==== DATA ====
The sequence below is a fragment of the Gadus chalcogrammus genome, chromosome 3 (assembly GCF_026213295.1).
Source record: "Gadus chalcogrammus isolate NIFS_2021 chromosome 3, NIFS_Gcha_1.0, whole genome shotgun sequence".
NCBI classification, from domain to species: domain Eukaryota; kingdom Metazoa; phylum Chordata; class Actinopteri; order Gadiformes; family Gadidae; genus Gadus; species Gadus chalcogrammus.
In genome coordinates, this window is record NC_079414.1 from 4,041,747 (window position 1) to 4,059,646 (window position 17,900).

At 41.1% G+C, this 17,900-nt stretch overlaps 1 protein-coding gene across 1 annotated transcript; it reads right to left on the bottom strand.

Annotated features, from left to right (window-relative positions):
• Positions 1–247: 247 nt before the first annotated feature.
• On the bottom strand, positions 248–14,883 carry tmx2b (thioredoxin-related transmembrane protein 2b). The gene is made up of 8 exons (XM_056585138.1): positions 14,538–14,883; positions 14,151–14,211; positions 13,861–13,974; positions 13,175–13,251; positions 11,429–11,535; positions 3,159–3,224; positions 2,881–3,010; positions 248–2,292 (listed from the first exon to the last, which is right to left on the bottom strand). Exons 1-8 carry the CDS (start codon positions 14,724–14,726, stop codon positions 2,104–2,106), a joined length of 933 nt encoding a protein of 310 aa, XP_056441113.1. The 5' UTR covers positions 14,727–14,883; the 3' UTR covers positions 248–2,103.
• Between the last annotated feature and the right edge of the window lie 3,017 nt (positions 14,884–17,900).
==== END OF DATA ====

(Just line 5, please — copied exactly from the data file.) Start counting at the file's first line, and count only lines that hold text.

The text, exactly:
At 41.1% G+C, this 17,900-nt stretch overlaps 1 protein-coding gene across 1 annotated transcript; it reads right to left on the bottom strand.